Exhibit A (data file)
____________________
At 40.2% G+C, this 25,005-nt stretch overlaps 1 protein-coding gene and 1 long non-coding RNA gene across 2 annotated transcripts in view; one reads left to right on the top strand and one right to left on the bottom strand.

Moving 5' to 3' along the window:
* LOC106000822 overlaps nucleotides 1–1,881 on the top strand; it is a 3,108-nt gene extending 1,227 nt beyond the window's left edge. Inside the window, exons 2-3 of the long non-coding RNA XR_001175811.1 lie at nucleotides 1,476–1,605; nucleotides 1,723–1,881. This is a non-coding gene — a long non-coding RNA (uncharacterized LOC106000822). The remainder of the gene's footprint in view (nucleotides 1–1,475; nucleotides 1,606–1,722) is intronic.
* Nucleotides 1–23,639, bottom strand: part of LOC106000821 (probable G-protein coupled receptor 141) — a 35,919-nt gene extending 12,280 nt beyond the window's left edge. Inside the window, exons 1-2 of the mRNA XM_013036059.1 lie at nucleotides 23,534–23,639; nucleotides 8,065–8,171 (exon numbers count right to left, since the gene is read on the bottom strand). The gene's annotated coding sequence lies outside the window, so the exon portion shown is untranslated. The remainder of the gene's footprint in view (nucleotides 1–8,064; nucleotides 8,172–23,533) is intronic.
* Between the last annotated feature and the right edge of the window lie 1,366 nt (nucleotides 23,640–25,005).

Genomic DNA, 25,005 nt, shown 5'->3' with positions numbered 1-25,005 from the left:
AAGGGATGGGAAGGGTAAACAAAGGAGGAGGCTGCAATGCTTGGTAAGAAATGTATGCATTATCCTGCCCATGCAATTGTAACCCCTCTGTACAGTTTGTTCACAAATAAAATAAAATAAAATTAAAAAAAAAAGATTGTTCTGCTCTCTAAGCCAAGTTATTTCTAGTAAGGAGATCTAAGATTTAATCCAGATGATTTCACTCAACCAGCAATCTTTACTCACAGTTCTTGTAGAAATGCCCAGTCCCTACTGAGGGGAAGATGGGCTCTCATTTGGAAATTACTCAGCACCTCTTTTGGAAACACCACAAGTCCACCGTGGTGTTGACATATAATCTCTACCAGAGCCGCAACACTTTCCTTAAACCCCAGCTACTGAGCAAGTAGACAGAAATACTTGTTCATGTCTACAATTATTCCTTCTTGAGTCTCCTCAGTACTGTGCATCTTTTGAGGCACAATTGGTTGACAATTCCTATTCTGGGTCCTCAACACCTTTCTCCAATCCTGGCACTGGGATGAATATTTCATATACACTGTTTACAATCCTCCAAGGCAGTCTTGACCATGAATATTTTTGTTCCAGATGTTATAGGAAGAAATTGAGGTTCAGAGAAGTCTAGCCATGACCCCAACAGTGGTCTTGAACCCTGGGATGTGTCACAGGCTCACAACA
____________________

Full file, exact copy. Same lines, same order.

At 40.2% G+C, this 25,005-nt stretch overlaps 1 protein-coding gene and 1 long non-coding RNA gene across 2 annotated transcripts in view; one reads left to right on the top strand and one right to left on the bottom strand.

Moving 5' to 3' along the window:
* LOC106000822 overlaps nucleotides 1–1,881 on the top strand; it is a 3,108-nt gene extending 1,227 nt beyond the window's left edge. Inside the window, exons 2-3 of the long non-coding RNA XR_001175811.1 lie at nucleotides 1,476–1,605; nucleotides 1,723–1,881. This is a non-coding gene — a long non-coding RNA (uncharacterized LOC106000822). The remainder of the gene's footprint in view (nucleotides 1–1,475; nucleotides 1,606–1,722) is intronic.
* Nucleotides 1–23,639, bottom strand: part of LOC106000821 (probable G-protein coupled receptor 141) — a 35,919-nt gene extending 12,280 nt beyond the window's left edge. Inside the window, exons 1-2 of the mRNA XM_013036059.1 lie at nucleotides 23,534–23,639; nucleotides 8,065–8,171 (exon numbers count right to left, since the gene is read on the bottom strand). The gene's annotated coding sequence lies outside the window, so the exon portion shown is untranslated. The remainder of the gene's footprint in view (nucleotides 1–8,064; nucleotides 8,172–23,533) is intronic.
* Between the last annotated feature and the right edge of the window lie 1,366 nt (nucleotides 23,640–25,005).

Genomic DNA, 25,005 nt, shown 5'->3' with positions numbered 1-25,005 from the left:
AAGGGATGGGAAGGGTAAACAAAGGAGGAGGCTGCAATGCTTGGTAAGAAATGTATGCATTATCCTGCCCATGCAATTGTAACCCCTCTGTACAGTTTGTTCACAAATAAAATAAAATAAAATTAAAAAAAAAAGATTGTTCTGCTCTCTAAGCCAAGTTATTTCTAGTAAGGAGATCTAAGATTTAATCCAGATGATTTCACTCAACCAGCAATCTTTACTCACAGTTCTTGTAGAAATGCCCAGTCCCTACTGAGGGGAAGATGGGCTCTCATTTGGAAATTACTCAGCACCTCTTTTGGAAACACCACAAGTCCACCGTGGTGTTGACATATAATCTCTACCAGAGCCGCAACACTTTCCTTAAACCCCAGCTACTGAGCAAGTAGACAGAAATACTTGTTCATGTCTACAATTATTCCTTCTTGAGTCTCCTCAGTACTGTGCATCTTTTGAGGCACAATTGGTTGACAATTCCTATTCTGGGTCCTCAACACCTTTCTCCAATCCTGGCACTGGGATGAATATTTCATATACACTGTTTACAATCCTCCAAGGCAGTCTTGACCATGAATATTTTTGTTCCAGATGTTATAGGAAGAAATTGAGGTTCAGAGAAGTCTAGCCATGACCCCAACAGTGGTCTTGAACCCTGGGATGTGTCACAGGCTCACAACA